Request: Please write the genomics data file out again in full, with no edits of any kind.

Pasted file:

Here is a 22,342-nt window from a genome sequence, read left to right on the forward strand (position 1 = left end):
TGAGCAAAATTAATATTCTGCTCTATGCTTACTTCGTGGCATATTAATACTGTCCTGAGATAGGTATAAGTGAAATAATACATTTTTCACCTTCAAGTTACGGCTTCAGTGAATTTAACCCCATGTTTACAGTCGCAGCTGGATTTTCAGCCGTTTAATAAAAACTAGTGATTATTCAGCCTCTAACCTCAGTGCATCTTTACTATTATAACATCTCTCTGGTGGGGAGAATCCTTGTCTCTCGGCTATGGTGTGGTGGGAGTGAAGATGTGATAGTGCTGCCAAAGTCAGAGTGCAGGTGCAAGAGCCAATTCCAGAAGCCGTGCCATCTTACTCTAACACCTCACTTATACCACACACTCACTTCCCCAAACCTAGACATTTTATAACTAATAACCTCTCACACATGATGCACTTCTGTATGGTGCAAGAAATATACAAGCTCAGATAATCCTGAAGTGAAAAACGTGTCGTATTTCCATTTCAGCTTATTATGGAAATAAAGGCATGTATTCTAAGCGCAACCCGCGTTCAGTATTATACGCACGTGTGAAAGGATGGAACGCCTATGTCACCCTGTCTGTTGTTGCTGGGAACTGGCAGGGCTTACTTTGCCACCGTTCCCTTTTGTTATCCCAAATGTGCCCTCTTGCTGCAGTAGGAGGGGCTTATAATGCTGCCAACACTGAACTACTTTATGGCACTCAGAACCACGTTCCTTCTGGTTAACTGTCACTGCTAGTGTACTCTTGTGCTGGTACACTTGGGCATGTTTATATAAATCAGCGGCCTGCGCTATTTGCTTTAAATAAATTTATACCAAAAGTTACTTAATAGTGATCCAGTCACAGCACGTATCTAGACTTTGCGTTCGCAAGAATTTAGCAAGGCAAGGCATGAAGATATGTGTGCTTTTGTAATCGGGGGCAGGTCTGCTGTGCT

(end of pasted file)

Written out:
Here is a 22,342-nt window from a genome sequence, read left to right on the forward strand (position 1 = left end):
TGAGCAAAATTAATATTCTGCTCTATGCTTACTTCGTGGCATATTAATACTGTCCTGAGATAGGTATAAGTGAAATAATACATTTTTCACCTTCAAGTTACGGCTTCAGTGAATTTAACCCCATGTTTACAGTCGCAGCTGGATTTTCAGCCGTTTAATAAAAACTAGTGATTATTCAGCCTCTAACCTCAGTGCATCTTTACTATTATAACATCTCTCTGGTGGGGAGAATCCTTGTCTCTCGGCTATGGTGTGGTGGGAGTGAAGATGTGATAGTGCTGCCAAAGTCAGAGTGCAGGTGCAAGAGCCAATTCCAGAAGCCGTGCCATCTTACTCTAACACCTCACTTATACCACACACTCACTTCCCCAAACCTAGACATTTTATAACTAATAACCTCTCACACATGATGCACTTCTGTATGGTGCAAGAAATATACAAGCTCAGATAATCCTGAAGTGAAAAACGTGTCGTATTTCCATTTCAGCTTATTATGGAAATAAAGGCATGTATTCTAAGCGCAACCCGCGTTCAGTATTATACGCACGTGTGAAAGGATGGAACGCCTATGTCACCCTGTCTGTTGTTGCTGGGAACTGGCAGGGCTTACTTTGCCACCGTTCCCTTTTGTTATCCCAAATGTGCCCTCTTGCTGCAGTAGGAGGGGCTTATAATGCTGCCAACACTGAACTACTTTATGGCACTCAGAACCACGTTCCTTCTGGTTAACTGTCACTGCTAGTGTACTCTTGTGCTGGTACACTTGGGCATGTTTATATAAATCAGCGGCCTGCGCTATTTGCTTTAAATAAATTTATACCAAAAGTTACTTAATAGTGATCCAGTCACAGCACGTATCTAGACTTTGCGTTCGCAAGAATTTAGCAAGGCAAGGCATGAAGATATGTGTGCTTTTGTAATCGGGGGCAGGTCTGCTGTGCT